1

I was just listening to a rock song that is in a minor key, and the phrase ends with a v moving to a VI♭ chord.

Since the dominant chord is taken from the natural minor and doesn't contain the leading tone, is this still a deceptive cadence?

My theory textbook says that a deceptive cadence needs a chord with the leading tone followed by any chord but the tonic. It also says a chord without the leading tone followed by any chord but the tonic is a half cadence. Because the roots follow that of a deceptive cadence, does it make more sense to analyze it as that rather than a half cadence?

From 28-32 seconds. Song is in A minor, chord progression is Am-G-Em-F.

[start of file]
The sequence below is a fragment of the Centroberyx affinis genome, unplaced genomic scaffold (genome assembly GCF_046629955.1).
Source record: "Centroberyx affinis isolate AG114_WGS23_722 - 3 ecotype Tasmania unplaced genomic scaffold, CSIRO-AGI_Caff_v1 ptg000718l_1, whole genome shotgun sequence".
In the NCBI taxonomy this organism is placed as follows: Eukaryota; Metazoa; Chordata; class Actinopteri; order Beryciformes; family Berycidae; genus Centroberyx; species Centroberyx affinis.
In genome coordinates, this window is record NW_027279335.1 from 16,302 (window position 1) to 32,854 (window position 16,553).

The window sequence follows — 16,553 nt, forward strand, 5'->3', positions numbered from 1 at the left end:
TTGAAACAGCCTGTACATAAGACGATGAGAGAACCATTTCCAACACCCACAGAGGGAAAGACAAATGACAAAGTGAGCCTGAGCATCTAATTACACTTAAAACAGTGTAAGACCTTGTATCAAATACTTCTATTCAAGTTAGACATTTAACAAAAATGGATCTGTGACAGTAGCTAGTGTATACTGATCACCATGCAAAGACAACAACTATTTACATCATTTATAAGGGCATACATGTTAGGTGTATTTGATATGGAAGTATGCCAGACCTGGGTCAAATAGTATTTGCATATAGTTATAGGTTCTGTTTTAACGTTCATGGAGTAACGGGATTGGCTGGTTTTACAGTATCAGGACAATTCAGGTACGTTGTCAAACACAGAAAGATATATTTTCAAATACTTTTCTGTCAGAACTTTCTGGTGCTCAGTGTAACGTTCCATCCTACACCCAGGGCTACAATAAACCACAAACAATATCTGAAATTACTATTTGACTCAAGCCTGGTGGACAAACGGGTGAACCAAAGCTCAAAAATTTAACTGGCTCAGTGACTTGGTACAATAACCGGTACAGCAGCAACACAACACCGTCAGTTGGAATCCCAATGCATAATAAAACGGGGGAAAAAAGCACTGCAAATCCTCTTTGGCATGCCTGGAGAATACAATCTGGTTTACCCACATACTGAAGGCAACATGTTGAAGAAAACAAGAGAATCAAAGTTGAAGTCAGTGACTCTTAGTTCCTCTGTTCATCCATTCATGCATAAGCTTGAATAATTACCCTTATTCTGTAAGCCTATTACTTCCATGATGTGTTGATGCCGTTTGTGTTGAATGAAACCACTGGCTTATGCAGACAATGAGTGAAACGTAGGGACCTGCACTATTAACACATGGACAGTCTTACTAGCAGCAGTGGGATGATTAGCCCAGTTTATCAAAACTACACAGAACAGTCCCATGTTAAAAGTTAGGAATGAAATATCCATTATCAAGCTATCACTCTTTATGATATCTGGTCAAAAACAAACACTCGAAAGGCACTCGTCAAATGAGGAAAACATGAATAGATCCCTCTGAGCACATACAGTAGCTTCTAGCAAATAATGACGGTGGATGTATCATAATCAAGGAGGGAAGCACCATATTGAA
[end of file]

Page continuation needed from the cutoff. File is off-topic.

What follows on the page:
2

Since in rock, you can put together any 4 diatonic triads (the diminished triad usually excluded), loop them, and call it a chord progression, I'm hesitant to use functional labels here. To call the cadence "deceptive" is to imply that the alternative progression Am-G-Em-Am was expected, or at least would work. What do you think? The classical trick of first writing a deceptive and then resolving to the corresponding authentic cadence: it is quite foreign to this style, which instead chooses a chord progression and sticks to it.

That said, there are popular songs that use deceptive cadences where the dominant chord lacks a leading tone, see e.g. In Every Age (youtu.be/nR3I-McnF5c), 0:15: VII-VI is deceptive, VII-i is authentic.

Your Answer

By clicking “Post Your Answer”, you agree to our terms of service, privacy policy and cookie policy

Not the answer you're looking for? Browse other questions tagged or ask your own question.